V-Cinema: The Video Revolution in Japan
The golden ages of the video rental store were also those of cinema in general. With the extra sources of revenue this emerging market provided, more films than ever were produced. Nowhere was this impact more obvious as in Japan, where the videocassette recorder was invented. The so-called V-Cinema was initially meant to turn a quick profit, cheap, direct to video genre movies, of which annually 200 new titles turned up on the shelves of the Japanese video rental stores.
And yet, V-Cinema produced talents such as Miike Takashi (“Audition”), Kurosawa Kiyoshi (“Shokuzai”), Aoyama Shinji (“Eureka”) and Nakata Hideo (“Ringu”), as well as the J-Horror genre. All of whom become internationally acclaimed.
Tom Mes is the co-founder of the website Midnight Eye and has published two books on director Miike Takashi and one on Tsukamoto Shinya. He also co-authored The Midnight Eye Guide to New Japanese Film. As a film critic he has contributed to publications suchn as Film Comment, Sight and Sound, Rue Morgue, De Filmkrant, Kateigaho and many others. He has provided liner notes and audio commentaries for numerous DVD and blu-ray releases of Japanese films. As a screenwriter Tom worked on Shinji Imaoka’s pink musical “Underwater Love” (“Onna no Kappa”) and as an actor he can be seen in Kiki Sugino’s “Taksu” (“Yokudo”).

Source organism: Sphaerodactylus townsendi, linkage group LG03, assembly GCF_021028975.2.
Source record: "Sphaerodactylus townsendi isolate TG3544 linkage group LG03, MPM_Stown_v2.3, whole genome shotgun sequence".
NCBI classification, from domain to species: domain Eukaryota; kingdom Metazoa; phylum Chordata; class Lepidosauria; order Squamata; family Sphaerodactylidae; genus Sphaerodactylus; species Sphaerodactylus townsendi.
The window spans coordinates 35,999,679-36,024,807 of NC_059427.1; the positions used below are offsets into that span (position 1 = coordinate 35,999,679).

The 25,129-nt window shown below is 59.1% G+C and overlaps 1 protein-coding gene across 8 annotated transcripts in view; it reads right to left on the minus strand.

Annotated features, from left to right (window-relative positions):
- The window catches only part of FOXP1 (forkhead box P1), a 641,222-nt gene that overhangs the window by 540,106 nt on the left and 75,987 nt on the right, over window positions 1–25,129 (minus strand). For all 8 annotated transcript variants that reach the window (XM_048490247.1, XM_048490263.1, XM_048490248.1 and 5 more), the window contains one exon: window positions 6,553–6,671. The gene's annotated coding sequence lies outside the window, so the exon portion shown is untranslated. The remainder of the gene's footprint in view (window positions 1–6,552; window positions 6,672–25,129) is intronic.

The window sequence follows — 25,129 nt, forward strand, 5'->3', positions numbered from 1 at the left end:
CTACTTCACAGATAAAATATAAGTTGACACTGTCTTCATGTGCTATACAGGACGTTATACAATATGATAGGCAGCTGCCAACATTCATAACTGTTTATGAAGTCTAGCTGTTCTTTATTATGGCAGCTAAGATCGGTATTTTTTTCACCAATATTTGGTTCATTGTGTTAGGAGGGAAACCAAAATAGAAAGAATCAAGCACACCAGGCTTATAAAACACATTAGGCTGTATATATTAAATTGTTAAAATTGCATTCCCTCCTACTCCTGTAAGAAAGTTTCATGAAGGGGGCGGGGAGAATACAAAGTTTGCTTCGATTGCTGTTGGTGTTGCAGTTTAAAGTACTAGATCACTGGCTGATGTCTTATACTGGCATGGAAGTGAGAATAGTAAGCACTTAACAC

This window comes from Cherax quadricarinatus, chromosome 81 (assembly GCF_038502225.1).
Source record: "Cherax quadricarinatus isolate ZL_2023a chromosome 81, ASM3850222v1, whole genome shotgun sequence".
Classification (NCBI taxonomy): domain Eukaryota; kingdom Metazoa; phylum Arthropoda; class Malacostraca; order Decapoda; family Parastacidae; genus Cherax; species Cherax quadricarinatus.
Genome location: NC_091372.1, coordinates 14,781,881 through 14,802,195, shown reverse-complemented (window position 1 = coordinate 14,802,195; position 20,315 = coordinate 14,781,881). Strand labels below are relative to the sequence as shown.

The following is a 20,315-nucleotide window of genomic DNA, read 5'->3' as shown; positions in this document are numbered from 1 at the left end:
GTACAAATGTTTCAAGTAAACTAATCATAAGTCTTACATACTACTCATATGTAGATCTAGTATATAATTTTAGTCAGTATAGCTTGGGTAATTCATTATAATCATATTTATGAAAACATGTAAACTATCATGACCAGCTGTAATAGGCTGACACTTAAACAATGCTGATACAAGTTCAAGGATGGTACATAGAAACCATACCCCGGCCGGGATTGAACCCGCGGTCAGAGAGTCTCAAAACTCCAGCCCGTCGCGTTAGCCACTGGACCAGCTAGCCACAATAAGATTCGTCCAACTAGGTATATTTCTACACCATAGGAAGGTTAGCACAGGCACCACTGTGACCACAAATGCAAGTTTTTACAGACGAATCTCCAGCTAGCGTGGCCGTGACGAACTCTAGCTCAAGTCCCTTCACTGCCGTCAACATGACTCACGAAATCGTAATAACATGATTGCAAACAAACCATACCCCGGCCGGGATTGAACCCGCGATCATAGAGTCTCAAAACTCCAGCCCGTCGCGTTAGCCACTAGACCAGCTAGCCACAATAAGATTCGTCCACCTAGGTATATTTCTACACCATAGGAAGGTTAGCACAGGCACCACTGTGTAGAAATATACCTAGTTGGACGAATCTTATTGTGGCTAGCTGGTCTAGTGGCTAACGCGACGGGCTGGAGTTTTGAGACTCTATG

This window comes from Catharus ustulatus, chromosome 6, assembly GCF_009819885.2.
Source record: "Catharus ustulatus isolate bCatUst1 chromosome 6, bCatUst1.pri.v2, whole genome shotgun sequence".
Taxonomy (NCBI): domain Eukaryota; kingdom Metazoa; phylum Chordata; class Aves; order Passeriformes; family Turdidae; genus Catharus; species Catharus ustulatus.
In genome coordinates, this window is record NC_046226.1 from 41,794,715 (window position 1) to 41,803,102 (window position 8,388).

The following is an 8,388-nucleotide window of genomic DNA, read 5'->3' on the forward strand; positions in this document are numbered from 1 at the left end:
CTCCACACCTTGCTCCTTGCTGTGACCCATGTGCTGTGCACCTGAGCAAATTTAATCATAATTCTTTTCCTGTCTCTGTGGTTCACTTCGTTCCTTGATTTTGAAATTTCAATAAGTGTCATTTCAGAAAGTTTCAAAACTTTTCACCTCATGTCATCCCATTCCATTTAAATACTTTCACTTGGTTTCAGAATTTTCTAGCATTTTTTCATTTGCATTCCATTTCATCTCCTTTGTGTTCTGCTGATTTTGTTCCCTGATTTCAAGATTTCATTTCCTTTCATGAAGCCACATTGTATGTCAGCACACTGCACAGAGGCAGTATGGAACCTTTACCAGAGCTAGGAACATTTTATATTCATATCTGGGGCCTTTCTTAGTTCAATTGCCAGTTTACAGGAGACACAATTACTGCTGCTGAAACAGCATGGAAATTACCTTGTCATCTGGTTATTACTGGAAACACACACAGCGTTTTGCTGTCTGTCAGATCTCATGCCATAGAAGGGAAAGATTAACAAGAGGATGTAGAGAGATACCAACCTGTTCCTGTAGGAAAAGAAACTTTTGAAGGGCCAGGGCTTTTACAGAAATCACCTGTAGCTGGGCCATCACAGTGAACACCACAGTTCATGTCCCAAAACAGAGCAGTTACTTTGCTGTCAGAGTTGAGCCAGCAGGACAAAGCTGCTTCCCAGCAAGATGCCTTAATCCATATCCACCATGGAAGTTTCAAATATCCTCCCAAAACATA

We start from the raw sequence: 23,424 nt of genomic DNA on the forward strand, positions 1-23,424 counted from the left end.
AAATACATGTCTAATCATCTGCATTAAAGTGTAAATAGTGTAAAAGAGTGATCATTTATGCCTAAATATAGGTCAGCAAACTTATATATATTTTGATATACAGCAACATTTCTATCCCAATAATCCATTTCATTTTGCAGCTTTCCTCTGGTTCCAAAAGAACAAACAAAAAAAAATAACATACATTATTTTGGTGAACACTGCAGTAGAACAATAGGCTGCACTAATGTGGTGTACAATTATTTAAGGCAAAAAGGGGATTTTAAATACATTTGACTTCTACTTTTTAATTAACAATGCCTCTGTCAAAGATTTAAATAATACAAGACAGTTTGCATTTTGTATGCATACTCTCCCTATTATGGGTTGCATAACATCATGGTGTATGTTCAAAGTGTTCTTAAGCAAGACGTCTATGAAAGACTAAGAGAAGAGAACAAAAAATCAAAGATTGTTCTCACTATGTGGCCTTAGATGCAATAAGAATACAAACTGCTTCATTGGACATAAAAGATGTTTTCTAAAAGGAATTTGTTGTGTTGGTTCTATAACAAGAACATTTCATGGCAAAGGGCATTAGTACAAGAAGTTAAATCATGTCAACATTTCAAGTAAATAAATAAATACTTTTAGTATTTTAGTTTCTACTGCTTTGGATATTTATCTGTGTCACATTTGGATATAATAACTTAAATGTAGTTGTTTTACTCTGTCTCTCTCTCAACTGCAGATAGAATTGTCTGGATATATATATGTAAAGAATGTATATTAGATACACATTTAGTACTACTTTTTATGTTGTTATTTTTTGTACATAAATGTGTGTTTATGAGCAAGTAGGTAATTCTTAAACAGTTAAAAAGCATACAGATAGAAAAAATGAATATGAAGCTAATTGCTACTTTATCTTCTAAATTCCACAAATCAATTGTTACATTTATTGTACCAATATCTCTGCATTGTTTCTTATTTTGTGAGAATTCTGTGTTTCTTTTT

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Horror to the Extreme: Changing Boundaries in Asian Cinema (2009), Jinhee Choi and Mitsuyo Wada-Marciano, Hong Kong University Press
Revival van de Japanse Film (2002), Luk Van Haute, Amsterdam University Press / Salome
Shadow Economies of Cinema: Mapping Informal Film Distribution (2012), Ramon Lobato, British Film Institute
Agitator: The Cinema of Takashi Miike (2003), Tom Mes, Godalming: FAB Press
Re-Agitator: A Decade of Writing on Takashi Miike (2013), Tom Mes, Godalming: FAB Press
The End of Japanese Cinema: Industrial Genres, National Times, and Media Ecologies (2017), Alexander Zahlten, Duke University Press